In May 2018, the FMA sent notice to CLSA requiring it to produce certain records and documents. CLSA was only able to provide some of the requested documents. It was agreed that this was attributable to the third-party service provider that CLSA used to maintain its records that refused CLSA access. The Court acknowledged that the third-party service provider’s actions were a mitigating factor; nonetheless, CLSA must be responsible for its own state of affairs as “[r]eporting entities must ensure that arrangements with third parties allow them to meet their obligations under the Act.” The Court elected a penalty of $350,000.
Admission and Cooperation
It was agreed that CLSA cooperated and engaged constructively with the FMA to resolve the allegations. CLSA had admitted liability, agreed to the statement of facts, and made subsequent improvements in their compliance. In assessing what was an appropriate discount, Edwards J followed the approach taken by Mallon J, in Reserve Bank of New Zealand v TSB Bank Limited, that there is no limit at 25% for early admission and cooperation. The Court assessed the level of cooperation compared to other decisions and concluded that a 23% discount was appropriate.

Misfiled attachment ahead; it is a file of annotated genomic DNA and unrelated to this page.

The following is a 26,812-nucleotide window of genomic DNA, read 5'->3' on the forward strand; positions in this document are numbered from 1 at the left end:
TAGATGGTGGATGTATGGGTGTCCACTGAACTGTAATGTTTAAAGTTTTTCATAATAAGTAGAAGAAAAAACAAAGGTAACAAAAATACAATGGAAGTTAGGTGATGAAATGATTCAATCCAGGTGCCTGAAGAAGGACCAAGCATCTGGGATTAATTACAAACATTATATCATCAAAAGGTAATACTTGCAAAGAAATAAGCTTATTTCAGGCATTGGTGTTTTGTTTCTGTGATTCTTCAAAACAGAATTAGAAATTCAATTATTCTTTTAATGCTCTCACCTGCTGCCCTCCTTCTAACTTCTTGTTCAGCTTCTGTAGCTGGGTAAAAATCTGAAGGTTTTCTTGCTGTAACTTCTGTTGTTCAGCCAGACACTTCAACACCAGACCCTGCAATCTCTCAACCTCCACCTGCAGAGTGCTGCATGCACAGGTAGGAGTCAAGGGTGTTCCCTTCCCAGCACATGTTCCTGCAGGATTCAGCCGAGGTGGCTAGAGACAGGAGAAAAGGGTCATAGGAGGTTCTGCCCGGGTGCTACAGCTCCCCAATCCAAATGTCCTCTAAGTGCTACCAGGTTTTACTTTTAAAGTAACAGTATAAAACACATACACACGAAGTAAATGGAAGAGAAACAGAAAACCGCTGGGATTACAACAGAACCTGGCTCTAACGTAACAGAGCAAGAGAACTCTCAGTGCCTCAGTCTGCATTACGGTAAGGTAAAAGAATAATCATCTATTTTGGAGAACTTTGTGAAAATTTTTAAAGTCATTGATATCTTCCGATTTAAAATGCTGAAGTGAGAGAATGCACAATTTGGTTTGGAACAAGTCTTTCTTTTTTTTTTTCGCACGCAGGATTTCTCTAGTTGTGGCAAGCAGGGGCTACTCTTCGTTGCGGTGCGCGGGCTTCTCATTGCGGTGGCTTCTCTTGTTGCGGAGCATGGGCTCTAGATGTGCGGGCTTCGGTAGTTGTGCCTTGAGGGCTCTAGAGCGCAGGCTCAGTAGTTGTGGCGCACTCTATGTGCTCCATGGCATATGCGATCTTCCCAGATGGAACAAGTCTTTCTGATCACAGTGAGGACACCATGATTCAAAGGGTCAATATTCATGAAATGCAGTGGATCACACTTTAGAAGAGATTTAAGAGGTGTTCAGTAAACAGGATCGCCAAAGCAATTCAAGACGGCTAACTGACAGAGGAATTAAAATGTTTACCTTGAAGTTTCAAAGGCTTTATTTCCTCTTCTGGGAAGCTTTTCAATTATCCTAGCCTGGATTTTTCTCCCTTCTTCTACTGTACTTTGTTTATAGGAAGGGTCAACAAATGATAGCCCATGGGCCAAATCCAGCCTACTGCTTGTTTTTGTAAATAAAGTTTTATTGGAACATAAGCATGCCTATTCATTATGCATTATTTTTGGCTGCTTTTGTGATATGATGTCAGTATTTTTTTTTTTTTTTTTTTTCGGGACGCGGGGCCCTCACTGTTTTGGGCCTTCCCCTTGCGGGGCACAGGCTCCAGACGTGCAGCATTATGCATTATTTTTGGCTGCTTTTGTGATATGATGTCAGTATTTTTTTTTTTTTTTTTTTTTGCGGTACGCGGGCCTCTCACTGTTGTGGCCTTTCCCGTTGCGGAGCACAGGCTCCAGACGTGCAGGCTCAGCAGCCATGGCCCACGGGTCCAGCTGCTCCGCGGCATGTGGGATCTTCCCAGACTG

Karen Chang, the head of enforcement at the FMA, best summarised the implications of the decision: “it sends a strong message that there are serious consequences for firms that choose to prioritise profit over requirements under the [AML/CFT] regime”. This decision, along with the other recent High Court decisions, demonstrates that the consequences of the Act are severe, and that enforcement is being taken. It is essential that reporting entities have systems in place to ensure compliance with the Act and where issues of non-compliance arise, it is best to act swiftly to remedy any potential breaches.
Disclaimer: The information contained in this article is current at the date of publishing and is of a general nature. It should be used as a guide only and not as a substitute for obtaining legal advice. Specific legal advice should be sought where required.